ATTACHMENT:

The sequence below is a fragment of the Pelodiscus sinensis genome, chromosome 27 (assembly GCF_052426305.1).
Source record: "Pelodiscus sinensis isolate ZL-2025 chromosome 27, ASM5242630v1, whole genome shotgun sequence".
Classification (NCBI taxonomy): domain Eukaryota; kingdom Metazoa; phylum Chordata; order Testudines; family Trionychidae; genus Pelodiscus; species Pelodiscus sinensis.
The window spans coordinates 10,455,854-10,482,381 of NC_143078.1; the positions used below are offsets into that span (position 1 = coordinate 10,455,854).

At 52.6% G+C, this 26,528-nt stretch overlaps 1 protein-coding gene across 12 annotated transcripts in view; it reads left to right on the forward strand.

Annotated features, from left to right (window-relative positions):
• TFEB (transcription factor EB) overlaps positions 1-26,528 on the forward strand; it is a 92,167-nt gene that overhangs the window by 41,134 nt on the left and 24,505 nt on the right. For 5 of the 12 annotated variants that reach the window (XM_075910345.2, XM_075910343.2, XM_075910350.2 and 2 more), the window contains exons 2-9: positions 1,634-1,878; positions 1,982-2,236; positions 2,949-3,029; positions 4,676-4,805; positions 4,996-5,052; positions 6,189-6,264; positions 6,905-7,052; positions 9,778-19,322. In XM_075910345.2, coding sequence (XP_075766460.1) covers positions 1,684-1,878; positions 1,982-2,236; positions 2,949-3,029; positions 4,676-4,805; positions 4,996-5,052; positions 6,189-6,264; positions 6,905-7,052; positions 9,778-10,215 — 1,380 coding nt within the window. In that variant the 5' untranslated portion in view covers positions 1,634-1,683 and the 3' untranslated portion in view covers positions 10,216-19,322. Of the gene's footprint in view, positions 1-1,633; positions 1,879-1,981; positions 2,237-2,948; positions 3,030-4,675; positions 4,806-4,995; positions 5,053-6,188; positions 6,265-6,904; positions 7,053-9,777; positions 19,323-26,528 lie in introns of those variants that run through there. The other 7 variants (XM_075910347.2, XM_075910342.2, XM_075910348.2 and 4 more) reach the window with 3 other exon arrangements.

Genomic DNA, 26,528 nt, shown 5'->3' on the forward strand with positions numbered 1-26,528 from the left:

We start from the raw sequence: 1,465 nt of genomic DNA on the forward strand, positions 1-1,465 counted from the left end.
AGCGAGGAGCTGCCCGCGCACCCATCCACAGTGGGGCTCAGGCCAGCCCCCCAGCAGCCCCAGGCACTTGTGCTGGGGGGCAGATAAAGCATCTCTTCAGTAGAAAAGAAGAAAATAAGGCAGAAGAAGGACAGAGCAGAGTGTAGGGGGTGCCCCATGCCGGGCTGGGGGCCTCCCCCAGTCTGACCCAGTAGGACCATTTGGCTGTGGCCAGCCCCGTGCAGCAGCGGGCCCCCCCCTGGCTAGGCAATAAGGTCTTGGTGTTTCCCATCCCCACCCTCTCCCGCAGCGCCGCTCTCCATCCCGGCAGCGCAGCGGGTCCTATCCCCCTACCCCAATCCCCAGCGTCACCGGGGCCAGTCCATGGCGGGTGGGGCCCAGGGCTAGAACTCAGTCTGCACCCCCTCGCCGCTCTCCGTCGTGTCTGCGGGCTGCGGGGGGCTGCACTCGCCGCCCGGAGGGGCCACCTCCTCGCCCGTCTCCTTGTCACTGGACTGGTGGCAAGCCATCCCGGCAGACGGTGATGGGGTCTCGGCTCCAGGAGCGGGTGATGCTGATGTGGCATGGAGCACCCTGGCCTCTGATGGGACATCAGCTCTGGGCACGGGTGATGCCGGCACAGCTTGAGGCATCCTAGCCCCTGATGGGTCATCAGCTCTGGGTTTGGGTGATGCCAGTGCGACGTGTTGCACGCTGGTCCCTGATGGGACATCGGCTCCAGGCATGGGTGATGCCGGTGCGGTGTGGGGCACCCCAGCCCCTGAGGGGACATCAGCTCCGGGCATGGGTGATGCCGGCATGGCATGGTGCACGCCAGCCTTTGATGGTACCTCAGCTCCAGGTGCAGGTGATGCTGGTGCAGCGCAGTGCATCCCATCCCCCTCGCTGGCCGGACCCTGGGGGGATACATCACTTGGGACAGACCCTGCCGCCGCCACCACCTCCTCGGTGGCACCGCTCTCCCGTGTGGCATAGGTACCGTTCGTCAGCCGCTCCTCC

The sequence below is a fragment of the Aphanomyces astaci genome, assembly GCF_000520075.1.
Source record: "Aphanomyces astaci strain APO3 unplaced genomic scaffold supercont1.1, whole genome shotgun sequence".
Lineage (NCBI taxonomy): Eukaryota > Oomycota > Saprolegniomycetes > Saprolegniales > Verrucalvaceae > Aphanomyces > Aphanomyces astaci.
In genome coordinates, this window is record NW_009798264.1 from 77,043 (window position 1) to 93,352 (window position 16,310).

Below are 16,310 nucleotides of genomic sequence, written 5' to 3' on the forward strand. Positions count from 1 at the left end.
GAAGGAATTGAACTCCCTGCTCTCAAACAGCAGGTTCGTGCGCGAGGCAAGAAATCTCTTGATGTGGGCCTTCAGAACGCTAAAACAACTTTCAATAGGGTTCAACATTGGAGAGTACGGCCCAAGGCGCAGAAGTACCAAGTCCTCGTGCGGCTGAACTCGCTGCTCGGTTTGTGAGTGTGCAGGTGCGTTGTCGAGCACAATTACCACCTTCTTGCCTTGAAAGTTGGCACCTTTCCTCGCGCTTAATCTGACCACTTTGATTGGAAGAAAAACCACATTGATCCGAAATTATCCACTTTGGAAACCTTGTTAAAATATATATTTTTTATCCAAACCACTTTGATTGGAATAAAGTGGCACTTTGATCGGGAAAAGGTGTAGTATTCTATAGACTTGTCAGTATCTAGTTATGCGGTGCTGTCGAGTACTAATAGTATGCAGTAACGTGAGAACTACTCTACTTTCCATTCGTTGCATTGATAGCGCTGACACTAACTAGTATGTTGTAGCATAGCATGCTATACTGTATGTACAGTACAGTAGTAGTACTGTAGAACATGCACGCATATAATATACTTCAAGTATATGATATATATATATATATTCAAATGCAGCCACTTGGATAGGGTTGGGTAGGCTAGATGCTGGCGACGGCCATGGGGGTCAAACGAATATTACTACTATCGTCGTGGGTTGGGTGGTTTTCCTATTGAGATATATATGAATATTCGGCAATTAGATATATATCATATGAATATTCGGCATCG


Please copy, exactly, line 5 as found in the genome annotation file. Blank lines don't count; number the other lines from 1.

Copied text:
At 52.6% G+C, this 26,528-nt stretch overlaps 1 protein-coding gene across 12 annotated transcripts in view; it reads left to right on the forward strand.